Chris, I wonder if runout was why those cartridges didn't chamber? If you had runout of 5 thou, even 10thou, the cartridge should chamber. My guess is that you have a sizing or bullet length issue here.
I have used the rolling of cases on a flat hard surface for years and it has worked. You will not detect the difference in a couple of thou but as long as runout is under 4 thou (no visible wobble), it will shoot small groups (not BR groups just around 1/4 MOA). Testing the ammo at 250yds will confirm if things are good or bad.
I demand that my LR hunting ammo dump the rounds inside 1" to 1 1/2" at 250yds. Not BR accuracy but I am not shooting a BR rifle either.
For sizing, consider the Lee Collet neck sizing die. Produces very low runout cases. If the necks are straight, odds are the seating die will not screws things up. If concerned there, the Forster BR seating die is superb. Unfortunately, not readily availabe in wildcats.
At some point you have to be able to monitor your ammo so that you can eliminate things that are causing your groups to be bigger then necessary.
Test firing will only show that something is not right. Being able to measure during the different handloading steps will confirm where problems areas are.
Those were my thoughts exactly when the rounds didn't fit. When I got home I measure every place I could think of on those 2 rounds and some others that did chamber, everything matched within .002.
Runout might be an understatement for what the 2 rounds had, when rolled across the table the difference between the high and low point of the bullet tip was nearly 3/16". The bullet itself had a line (not land marks) about 1/3 of the way around it approx. 1/4" up from the case neck. All I can figure is the bullet itself was catching in the chamber where the case neck ends and the throat starts. That's just a guess though.
I seated 25 bullets in empty cases later that night trying to duplicate what went wrong, but it never happened. I look at it this way , upgrading dies certainly can't hurt anything. I hope.
[ 07-22-2004: Message edited by: winmagman ]
Ignorance can be treated with education, sadly there is no cure for stupidity.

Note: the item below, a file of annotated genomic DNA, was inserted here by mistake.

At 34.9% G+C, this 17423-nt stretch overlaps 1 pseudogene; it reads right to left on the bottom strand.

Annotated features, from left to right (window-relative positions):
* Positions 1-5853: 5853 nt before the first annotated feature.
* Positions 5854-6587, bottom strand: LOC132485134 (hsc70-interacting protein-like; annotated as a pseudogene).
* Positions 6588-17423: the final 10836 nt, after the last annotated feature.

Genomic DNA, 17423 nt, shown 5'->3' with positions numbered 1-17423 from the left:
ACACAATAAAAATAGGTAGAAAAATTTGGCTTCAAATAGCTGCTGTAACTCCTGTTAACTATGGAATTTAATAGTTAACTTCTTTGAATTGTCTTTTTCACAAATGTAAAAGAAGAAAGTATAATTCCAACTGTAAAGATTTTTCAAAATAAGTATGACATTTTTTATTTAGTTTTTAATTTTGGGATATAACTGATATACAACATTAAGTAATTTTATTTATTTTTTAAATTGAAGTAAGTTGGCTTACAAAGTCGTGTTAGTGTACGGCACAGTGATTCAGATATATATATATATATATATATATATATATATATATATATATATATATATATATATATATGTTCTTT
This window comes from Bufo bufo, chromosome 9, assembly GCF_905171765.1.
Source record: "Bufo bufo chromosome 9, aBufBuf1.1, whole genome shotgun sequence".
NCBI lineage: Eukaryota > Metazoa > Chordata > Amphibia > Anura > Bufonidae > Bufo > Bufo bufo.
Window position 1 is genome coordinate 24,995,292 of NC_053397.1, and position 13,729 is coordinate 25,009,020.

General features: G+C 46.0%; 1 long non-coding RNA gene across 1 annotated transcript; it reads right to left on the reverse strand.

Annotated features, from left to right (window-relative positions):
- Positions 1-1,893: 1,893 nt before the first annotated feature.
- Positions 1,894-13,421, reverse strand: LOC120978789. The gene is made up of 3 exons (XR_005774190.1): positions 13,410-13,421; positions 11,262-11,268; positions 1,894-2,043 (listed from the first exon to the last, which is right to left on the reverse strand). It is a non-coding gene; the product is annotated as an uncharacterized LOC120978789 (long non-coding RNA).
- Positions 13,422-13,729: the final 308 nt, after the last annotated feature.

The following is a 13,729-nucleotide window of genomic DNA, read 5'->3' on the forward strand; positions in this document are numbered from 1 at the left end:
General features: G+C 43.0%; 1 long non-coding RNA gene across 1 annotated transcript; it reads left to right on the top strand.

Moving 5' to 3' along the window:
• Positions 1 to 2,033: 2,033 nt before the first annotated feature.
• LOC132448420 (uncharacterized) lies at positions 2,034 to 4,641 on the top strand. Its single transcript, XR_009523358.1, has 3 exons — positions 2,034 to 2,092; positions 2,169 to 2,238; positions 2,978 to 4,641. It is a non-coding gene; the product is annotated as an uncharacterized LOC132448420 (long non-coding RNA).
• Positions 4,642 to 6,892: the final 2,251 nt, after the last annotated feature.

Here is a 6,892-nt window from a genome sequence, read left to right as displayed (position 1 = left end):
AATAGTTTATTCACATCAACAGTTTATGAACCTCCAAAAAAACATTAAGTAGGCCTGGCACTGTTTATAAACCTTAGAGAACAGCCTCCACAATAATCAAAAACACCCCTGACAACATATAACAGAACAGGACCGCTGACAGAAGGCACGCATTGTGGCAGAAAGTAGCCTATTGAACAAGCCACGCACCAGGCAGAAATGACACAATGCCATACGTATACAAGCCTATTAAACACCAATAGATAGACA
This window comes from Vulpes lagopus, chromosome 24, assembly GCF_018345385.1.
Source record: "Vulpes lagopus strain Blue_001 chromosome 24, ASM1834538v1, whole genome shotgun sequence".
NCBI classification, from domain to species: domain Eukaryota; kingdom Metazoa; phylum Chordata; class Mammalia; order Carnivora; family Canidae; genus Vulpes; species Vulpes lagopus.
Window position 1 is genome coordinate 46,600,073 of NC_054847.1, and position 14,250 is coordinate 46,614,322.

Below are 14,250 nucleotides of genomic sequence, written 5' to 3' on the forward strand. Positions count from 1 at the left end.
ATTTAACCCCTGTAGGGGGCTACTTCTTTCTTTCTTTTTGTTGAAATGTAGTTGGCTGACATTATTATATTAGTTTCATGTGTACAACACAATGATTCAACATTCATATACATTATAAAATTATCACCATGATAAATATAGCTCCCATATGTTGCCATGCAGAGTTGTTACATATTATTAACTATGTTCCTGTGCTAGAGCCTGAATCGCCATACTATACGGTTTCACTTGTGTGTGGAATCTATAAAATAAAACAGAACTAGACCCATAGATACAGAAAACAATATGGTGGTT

I am currently engaged in a little experiment with runout. My preliminary findings suggest that unless you have a very accurate rifle, runout of even .006 will not create a noticeable difference in group size. That said, I load all my neck turned 22-250 cases in Redding Competetion dies. All ammo appears to come out with a max bullet runout of .002. Using a Redding type "S" neck die for my .243, neck runout is from .001 to .004. These cases are not neck turned, but have .001 or less variation in neck thickness. On both rifles, a Kimber and a Cooper, fired cases measure just a few ten-thousandths runout. I am using an RCBS Casemaster, but would purchase the Sinclair tool if buying again.
Once I got my Forester dies (22-250, 270, 7mag, 06, etc.) my run-out dropped dramaticly compared to what the Redding & RCBS dies were giving me.
Very rarely do I have anything over a .003 in any one caliber. Some times the 06 cases will start getting the "banana" curve and I might have a little problem there, but that's simple fix....dump the casing.
A casing rolled on the counter top does not tell you the whole truth. A empty case can be rolled and then you can see where the "thin" side of the casing is. I then mark this spot so when I put the casing into the chamber each casing will rest in the same position.
Just one more thing to try and "squeese" a little more accuracy. Some do it - some don't
[ 07-27-2004: Message edited by: Zod ]
West Coast of Washington
The dies were the "3 die deluxe set" (have to sets for sale as of now). The main problem with the dies are the "die length", they are to short for my Lyman Orange Crusher press.
The lock ring will only catch the last thread on the die, it makes it very hard to aligned straight. On my 7mag die the "set screw" on the locking ring goes above the threads against the die body......missing the threads completly.
So I sold two sets and have two more to go...all Forester dies from now on.
West Coast of Washington